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Trans Day of Resilience Shifts the Narrative of Trans Lives

Tina Vasquez

"If we just continue to mourn without action, we will continue to die at epidemic rates. We have been taking action, but this project is a way to raise awareness about all of the ways we’ve been fighting for our communities,” said artist Wriply Bennet.

Monday launched Trans Awareness Week, seven days devoted to uplifting the voices of trans and gender-nonconforming people. The week culminates with Trans Day of Remembrance on November 20, when those who have lost their lives to transphobic violence are honored and mourned.

For the past three years, however, some activists have spent November 20 celebrating instead, holding a Trans Day of Resilience to go beyond remembrance by emphasizing the strength and resistance of trans and gender-nonconforming communities of color.

To mark the day, Forward Together and its Strong Families Network paired seven trans and gender-nonconforming artists with seven organizations across the country doing trans justice work. Those groups included the Transgender Law Center, Echoing Ida, and Familia: Trans Queer Liberation Movement, among others. The resulting art project, called “Femifesto,” focuses on trans liberation and touches on subjects as wide-ranging as the detainment of trans people of color by the immigration system and the intricacies of nonbinary lives.

Wriply Bennet, an artist and activist from Columbus, Ohio, represents the Transgender Law Center with her “Femifesto” piece, which focuses on trans health, trans power, trans youth, and trans justice.

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Bennet told Rewire in a phone interview that the art project presents a rare opportunity to tell her story—and, more broadly, to tell the story of other trans people in a way that shifts the narrative from mourning to action, highlighting trans leadership and justice.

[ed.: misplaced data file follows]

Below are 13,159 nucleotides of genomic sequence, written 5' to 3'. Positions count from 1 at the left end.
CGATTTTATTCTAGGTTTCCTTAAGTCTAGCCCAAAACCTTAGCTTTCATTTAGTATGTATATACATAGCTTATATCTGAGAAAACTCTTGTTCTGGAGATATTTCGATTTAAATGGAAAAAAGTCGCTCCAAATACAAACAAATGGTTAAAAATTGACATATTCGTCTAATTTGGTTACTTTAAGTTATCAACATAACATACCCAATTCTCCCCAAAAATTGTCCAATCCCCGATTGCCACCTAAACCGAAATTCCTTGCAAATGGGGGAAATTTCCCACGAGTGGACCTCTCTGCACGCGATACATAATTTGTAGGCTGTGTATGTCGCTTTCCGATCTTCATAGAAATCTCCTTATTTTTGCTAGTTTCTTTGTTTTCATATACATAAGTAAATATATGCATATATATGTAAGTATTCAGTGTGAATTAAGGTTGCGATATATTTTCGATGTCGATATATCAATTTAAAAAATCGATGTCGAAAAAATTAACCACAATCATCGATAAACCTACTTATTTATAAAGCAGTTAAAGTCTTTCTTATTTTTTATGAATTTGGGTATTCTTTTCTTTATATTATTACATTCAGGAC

“Trans Day of Remembrance was about mourning–and that’s OK, we need that too, but if we just continue to mourn without action, we will continue to die at epidemic rates. We have been taking action, but this project is a way to raise awareness about all of the ways we’ve been fighting for our communities,” Bennet said.

Art has always been a central part of her life and her activism, Bennet said, and a “crucial way” to push back against negative forces she encounters.

Wriply Bennet Art

“Growing up, I went through so many things. There were so many naysayers and negative people who degraded my intelligence, my beauty, my personhood, and my womanhood,” Bennet said. “Art was my way of taking all of that back and holding on to those things. I am intelligent. I am beautiful. I am a woman. I am all of these things at once. Art was my way of holding on to these truths, and it was something they could never take away from me. I had a very trying childhood and things are still very difficult, but art is always my beacon in the darkness.”

And for trans and gender-nonconforming people, there has been a lot of darkness this year. Twenty-six trans people have been murdered in the United States in 2016, most of them women of color and the majority of them Black women. Trans communities of color have much to fear in the impending Trump administration, as Vice President-elect Mike Pence has a long record of open hostility toward the LGBTQ community, including asserting that “religious freedom” should come before civil rights.